History of the Nauru Flag
The Nauru Flag consists of a blue field with a gold horizontal strip across the middle of it. In the bottom left hand corner of the flag is a 12-pointed white star. The blue color of the flag represents the Pacific Ocean and the gold stripe represents the equator. The position of the white 12-pointed star represents Nauru’s position below the equator and the white color represents the country’s phosphate which is the only major natural resource that the country has. The 12 points of the star represent the 12 original tribes of the island, which are, Eamwit, Eamwitmwit, Ranibok, Irutsi, Iruwa, Eamwidara, Eaoru, Emangum, Deiboe, Eano, Emea, and Iwi. The Nauru flag was adopted on January 31st, 1968 as a result of a competition that was held.
Nauru is the world's smallest island country (as well as the world's smallest independent republic) in the South Pacific Ocean. It does not share borders with any other countries, but its neighboring countries include, Kiribati, Marshall Islands, Tuvali, Vanuatu, and Papa New Guinea. It is one of the only countries that does not have an official capital city but the largest settlement where the majority of the administration occurs is in Yaren. Nauru is the least populated country in the world, following Vatican City. The island was first discovered in 1798 by a whale hunter named John Fearn. He referred to the country as the "pleasant island."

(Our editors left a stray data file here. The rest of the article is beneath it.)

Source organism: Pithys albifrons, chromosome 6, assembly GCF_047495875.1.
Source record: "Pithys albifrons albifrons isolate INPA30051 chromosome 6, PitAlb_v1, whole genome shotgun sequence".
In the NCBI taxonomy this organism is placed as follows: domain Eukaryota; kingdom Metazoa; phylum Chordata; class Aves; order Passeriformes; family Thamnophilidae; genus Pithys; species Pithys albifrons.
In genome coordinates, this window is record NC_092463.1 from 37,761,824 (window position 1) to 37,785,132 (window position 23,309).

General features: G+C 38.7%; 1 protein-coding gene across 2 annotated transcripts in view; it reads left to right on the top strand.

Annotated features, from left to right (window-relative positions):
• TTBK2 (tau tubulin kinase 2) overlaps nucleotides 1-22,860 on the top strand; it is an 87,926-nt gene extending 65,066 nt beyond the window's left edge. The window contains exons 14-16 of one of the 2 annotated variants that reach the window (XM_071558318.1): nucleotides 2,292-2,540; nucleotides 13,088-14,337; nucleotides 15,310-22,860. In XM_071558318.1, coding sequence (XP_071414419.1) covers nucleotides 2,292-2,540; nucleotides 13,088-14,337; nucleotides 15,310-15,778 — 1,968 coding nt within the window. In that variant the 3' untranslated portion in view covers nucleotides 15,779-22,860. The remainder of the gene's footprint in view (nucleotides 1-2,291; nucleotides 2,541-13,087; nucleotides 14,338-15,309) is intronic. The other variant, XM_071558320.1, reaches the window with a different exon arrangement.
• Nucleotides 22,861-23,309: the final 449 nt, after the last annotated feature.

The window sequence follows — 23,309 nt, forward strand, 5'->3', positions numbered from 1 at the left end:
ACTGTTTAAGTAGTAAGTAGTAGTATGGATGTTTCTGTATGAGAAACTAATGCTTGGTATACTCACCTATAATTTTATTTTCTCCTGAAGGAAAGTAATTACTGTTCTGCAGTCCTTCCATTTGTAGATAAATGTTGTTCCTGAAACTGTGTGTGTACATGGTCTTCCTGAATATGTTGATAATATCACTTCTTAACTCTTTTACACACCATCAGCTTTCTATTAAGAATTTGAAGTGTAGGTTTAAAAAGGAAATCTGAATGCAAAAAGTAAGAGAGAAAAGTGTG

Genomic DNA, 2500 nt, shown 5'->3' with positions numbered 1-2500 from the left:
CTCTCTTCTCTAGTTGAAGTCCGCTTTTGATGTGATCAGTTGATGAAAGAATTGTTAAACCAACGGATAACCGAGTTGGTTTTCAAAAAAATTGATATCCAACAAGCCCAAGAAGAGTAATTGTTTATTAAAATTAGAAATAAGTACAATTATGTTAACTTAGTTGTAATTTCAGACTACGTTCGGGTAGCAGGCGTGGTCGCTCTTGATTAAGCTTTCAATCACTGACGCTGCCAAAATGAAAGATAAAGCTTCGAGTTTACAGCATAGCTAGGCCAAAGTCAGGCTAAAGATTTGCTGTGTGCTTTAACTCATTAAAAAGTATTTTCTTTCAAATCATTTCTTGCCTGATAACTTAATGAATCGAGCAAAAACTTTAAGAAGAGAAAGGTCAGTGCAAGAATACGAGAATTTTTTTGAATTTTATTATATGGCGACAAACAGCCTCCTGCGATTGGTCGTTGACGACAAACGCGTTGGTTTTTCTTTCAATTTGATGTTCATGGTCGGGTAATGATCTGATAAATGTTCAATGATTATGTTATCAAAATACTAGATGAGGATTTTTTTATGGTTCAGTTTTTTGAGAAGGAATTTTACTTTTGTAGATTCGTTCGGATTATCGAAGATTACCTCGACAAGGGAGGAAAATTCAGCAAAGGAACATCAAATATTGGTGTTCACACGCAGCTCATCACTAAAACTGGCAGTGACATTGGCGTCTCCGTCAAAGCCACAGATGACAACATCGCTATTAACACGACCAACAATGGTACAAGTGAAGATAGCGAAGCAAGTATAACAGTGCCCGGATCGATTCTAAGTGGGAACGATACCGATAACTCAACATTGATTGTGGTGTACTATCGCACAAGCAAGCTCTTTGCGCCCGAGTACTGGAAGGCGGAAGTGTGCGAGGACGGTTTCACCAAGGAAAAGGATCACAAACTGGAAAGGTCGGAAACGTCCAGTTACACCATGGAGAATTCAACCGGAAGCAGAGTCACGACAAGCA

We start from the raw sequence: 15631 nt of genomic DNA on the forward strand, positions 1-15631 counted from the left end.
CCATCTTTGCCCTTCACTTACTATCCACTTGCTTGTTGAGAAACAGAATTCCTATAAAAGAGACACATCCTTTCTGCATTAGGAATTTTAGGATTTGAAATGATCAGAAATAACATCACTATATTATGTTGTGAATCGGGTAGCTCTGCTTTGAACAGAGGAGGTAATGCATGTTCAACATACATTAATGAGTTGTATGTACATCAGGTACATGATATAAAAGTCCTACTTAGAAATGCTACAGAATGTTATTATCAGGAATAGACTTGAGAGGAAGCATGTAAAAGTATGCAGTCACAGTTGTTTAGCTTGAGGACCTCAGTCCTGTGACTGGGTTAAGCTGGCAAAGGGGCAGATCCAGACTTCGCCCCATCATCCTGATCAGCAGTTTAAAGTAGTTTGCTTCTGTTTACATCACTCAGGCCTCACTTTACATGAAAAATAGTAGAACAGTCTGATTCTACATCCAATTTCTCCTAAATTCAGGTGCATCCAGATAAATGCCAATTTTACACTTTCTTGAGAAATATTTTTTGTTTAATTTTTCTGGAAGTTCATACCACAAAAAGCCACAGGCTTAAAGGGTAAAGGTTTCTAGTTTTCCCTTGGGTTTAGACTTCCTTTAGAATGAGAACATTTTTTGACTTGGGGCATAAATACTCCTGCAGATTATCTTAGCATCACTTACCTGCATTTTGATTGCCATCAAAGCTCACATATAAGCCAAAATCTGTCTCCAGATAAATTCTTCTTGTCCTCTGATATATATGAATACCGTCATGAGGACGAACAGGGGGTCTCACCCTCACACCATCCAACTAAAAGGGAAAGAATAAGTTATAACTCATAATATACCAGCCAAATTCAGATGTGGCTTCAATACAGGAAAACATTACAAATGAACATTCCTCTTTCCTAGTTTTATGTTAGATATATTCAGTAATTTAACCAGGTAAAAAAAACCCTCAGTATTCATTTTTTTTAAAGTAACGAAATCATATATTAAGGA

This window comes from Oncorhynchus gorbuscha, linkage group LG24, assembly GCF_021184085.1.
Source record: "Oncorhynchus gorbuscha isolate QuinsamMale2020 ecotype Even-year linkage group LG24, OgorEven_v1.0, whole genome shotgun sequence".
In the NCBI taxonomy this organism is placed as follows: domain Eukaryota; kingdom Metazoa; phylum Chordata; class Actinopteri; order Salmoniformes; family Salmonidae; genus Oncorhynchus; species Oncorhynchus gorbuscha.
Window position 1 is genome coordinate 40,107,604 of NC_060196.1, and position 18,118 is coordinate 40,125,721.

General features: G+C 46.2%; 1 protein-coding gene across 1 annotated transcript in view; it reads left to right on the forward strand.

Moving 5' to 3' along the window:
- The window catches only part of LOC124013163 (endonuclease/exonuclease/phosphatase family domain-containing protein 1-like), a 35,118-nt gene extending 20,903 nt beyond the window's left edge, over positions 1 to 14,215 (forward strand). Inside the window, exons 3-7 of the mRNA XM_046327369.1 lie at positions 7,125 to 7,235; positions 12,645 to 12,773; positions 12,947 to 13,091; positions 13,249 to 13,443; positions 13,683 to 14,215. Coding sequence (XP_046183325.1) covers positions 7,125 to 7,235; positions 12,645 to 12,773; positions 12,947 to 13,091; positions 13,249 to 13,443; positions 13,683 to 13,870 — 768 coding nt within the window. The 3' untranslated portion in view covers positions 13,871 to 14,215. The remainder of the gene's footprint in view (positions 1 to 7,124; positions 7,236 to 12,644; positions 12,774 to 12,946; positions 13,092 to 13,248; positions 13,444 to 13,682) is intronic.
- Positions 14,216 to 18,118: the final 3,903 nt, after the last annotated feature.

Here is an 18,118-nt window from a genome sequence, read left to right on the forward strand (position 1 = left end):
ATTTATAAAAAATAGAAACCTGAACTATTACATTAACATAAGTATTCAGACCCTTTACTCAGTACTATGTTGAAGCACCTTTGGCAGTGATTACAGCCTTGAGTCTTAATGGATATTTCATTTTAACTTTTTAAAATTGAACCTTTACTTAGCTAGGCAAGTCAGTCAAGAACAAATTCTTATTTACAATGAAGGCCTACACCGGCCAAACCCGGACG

It is thought that Nauru was first occupied over 3,000 years ago by Micronesians and Polynesians. In 1888, Nauru became Germany's Marshall Islands Protectorate. In 1914, during WWI, the island was captured by the Australian army and in 1919, the administration of the island was controlled by the United Kingdom, Australia, and New Zealand governments. On August 26th, 1942, during WWII, the island was occupied by Japan until it was set free on September 13th, 1945 when it was given to the Australian Navy and army. In 1947, the island once again came under the protection of the United Kingdom, Australia, and New Zealand. In January 1966, Nauru became self-governing and achieved independence in 1968.
The major resource of Nauru is phosphate, which was first discovered on the island in 1900 by Albert Fuller Ellis. During the 1980s, the island was considered to be one of the richest nations in the world due to the phosphate reserves, export, and trade. In the 1990s, the phosphate began to run out and in 2017, it was declared to be one of the poorest nations in the world as it was so heavily reliant on the phosphate mining. Nauru only attracts approximately 200 tourists a year, making it one of the least visited countries in the world and tourism does not contribute at all to its poor economy.